Guidelines for Markers

Marking is an art and, like all other arts, takes time to master. The marker is an important official. A good marker can ‘make’ a game whilst a bad marker can ruin a game. The players deserve the best standards of a marker.

The below information has been sourced from the World Bowls website

Before the Game


  • Before starting the game indicate that you will mark touchers before the next bowl is delivered and that you would like permission to remove dead bowls from the ditch or green as soon as they come to rest.
  • You should also ask the players if they would prefer to have distances given using imperial (feet and inches) or metric (metres, centimetres, millimetres) measurements.
  • Seek clarification from the players if they wish to do the measuring or if they are happy that you should do it (generally, in our club games, the players will carry out the measuring).


  • Carry the minimum of equipment with you when on the green.
  • Normally you will need to carry a chalk spray or chalk, a box string measure, a pen or pencil, a coin and, if required, shot indicators (lollipops or paddles).
  • Do not carry any items in your pockets that could easily fall out (for example, small coins mixed in
    with a handkerchief).
  • Also, do not carry items such as wallets or purses and mobile phones – they should be kept in a secure location when you are on the green.
  • Make sure that all the necessary measuring equipment (additional wedges, string measure, 30-metre tape, callipers, boundary scope, and so on) are readily to hand. It should not be necessary to do this when an umpire is present.

During the Game


  • After the mat has been centred and the jack delivered, centre the jack with your hand (never use your foot).
  • Don’t hesitate to check a dubious jack length (for example, 21 metres for a delivered jack). Have the length checked using the 30-metre tape if necessary.
  • Your position on the rink is important for two reasons; you should not obstruct a player’s view of any pegs or indicators on the bank and you should also be in a position where you can see and act quickly upon anything that happens in the head. For these reasons, the ideal position is to stand approximately one metre (two paces) to the rear of and one metre to the side of the jack.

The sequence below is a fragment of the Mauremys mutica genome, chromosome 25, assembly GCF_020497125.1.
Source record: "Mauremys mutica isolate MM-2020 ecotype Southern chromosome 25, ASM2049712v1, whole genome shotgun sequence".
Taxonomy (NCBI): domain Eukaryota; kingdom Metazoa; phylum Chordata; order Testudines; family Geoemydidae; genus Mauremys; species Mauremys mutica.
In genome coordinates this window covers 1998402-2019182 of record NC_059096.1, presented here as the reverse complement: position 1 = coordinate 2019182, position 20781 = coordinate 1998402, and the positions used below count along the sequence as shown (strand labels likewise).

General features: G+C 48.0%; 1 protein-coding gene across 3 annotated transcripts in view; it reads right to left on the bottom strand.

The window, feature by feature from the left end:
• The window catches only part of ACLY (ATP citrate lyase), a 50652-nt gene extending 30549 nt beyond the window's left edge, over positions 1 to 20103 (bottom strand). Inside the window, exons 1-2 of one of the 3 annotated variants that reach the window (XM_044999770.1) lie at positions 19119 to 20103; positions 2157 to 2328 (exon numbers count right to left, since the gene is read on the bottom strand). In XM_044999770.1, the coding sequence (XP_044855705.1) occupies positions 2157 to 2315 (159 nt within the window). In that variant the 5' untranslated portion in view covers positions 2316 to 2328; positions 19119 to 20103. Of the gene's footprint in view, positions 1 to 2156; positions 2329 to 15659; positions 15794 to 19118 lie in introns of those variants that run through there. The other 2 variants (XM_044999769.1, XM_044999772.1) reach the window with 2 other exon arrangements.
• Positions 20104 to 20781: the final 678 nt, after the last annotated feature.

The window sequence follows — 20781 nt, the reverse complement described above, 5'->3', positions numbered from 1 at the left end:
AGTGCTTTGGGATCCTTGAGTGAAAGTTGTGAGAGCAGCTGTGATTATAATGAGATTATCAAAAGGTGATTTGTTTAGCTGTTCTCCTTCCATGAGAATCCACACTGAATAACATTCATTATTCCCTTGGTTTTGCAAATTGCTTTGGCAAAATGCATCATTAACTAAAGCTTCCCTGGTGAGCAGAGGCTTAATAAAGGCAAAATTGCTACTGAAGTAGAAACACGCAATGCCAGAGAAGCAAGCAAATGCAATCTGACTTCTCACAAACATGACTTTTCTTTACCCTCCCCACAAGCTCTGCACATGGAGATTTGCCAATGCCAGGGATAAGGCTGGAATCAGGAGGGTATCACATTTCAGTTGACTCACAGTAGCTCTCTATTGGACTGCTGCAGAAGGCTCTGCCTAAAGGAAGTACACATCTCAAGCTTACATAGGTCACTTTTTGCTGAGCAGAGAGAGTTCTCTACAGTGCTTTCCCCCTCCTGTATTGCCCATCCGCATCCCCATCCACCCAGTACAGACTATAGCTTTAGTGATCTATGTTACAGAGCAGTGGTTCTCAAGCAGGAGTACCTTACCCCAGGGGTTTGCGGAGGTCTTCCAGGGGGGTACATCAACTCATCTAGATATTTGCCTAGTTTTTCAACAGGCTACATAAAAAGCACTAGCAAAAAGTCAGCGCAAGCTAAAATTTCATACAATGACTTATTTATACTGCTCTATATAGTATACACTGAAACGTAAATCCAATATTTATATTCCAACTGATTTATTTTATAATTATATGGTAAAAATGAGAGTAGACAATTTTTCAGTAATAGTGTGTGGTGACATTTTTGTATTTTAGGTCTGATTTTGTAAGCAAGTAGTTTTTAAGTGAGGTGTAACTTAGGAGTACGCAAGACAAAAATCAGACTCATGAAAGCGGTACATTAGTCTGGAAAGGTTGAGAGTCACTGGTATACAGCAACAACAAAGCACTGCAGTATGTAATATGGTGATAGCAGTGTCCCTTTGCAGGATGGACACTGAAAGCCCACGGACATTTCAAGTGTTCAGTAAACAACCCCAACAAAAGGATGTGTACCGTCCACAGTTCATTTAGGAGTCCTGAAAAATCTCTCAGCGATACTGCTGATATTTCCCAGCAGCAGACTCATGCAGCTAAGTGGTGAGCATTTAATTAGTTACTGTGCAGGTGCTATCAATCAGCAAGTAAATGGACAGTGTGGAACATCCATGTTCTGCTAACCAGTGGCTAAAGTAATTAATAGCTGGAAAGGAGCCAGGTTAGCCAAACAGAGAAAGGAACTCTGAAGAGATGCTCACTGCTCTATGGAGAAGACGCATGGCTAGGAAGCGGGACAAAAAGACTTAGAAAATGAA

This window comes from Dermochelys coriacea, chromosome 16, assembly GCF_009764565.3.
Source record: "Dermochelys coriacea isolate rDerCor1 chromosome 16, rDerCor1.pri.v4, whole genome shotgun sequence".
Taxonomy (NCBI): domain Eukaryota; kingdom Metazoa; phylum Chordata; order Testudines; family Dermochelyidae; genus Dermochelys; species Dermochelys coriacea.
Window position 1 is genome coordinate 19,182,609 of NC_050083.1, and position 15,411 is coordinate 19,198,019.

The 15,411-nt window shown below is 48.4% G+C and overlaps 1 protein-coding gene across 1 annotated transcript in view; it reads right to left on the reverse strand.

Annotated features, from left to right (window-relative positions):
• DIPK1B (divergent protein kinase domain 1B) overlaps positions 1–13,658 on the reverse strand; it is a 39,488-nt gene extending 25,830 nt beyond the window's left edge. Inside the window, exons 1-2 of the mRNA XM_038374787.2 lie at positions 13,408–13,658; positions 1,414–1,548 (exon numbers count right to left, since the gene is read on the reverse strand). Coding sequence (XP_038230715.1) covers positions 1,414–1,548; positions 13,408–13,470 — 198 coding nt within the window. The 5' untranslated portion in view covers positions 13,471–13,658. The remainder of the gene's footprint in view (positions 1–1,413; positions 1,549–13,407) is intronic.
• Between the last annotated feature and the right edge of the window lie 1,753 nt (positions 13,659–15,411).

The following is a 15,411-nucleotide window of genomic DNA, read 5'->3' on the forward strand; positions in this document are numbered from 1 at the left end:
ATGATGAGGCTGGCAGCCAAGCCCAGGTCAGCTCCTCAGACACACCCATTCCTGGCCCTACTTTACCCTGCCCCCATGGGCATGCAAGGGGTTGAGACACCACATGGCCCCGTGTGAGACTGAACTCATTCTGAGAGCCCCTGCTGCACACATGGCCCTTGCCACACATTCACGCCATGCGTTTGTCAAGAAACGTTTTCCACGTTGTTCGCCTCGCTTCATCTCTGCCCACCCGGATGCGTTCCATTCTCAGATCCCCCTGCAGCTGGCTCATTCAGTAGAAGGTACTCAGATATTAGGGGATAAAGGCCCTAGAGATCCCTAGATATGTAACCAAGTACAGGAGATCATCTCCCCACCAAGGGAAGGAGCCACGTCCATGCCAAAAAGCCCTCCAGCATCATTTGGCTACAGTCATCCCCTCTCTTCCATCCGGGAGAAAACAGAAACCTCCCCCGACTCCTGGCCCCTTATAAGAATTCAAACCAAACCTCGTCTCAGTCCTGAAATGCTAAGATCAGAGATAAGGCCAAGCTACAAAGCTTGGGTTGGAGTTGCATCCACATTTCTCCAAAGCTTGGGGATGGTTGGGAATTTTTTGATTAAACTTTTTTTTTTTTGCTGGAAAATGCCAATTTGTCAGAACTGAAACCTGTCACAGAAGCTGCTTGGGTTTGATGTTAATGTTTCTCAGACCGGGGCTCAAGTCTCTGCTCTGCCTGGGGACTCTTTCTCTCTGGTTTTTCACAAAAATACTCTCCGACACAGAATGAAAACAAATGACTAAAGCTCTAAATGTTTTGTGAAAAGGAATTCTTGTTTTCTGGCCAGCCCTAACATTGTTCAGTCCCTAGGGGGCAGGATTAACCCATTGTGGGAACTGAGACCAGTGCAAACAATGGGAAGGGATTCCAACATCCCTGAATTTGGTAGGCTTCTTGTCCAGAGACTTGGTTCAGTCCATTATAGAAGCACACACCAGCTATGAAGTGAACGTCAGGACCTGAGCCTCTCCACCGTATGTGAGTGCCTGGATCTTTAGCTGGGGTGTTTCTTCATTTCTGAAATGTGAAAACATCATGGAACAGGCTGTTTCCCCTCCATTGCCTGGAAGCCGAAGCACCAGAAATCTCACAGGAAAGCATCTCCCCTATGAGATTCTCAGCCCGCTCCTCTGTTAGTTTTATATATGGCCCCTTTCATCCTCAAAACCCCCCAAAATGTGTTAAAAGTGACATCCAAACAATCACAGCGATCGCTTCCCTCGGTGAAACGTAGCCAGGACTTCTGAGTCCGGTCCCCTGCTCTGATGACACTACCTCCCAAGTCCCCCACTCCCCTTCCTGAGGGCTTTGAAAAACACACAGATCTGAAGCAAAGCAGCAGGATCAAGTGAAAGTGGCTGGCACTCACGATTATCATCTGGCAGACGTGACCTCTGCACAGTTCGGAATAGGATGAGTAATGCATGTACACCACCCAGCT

• Do not move when a player is on the mat ready to deliver a bowl.
  • Remain on the green at all times if possible.
  • If the jack goes into the ditch, stand to one side of the rink (not on the bank).

Communication of Information

  • Mark with chalk all touchers as soon as they come to rest. Put marks on both sides so that the bowl does not have to be picked up to be checked if moved from its original position.
  • Use bowl and jack indicators to show their position in the ditch. Remove the indicators when the end is completed.
  • Make sure that you are alert at all times. Try to anticipate questions so that you have the answers ready. When a bowl is on its way up the rink, take a step forward and to the side of the head to check the distances of any key bowls already in the head and which bowls are shot. You will then be ready to answer the next question without having to re-visit the head.
  • Be as accurate as you can when giving distances. For example, if a bowl is 45 centimetres (18 inches) short do not say that it is 60 centimetres (two feet) short -players will quickly lose confidence in you if you do.
  • Only answer questions asked by the player in possession of the rink, remembering that possession of the rink passes to the opponent as soon as a bowl comes to rest, allowing time for marking that bowl as a toucher.
  • Only answer the question asked and be concise. For example, if you are asked “Am I holding shot” – then answer “Yes”.
  • In general, don’t provide information that has not been asked for! Equally, use common sense. For example: if you are asked “Am I holding shot” and the player is holding two shots, you should say; “Yes, you are holding two”.
  • If you are unsure which is shot bowl, don’t be afraid to say that it is a measure. Don’t be forced into making a decision when you are unsure.
  • It is important to have an understanding of the type of questions which players are likely to ask and to be able to anticipate the information that they are looking for – you are their eyes at the head.
    For example, if a player asks “Is that bowl jack high?” and the bowl is not exactly jack high, tell the player how far short or past jack high it actually is.
  • If a player asks you to show them the position of the jack, hold your hand directly above the jack for a second or two.

Running / Firing Bowls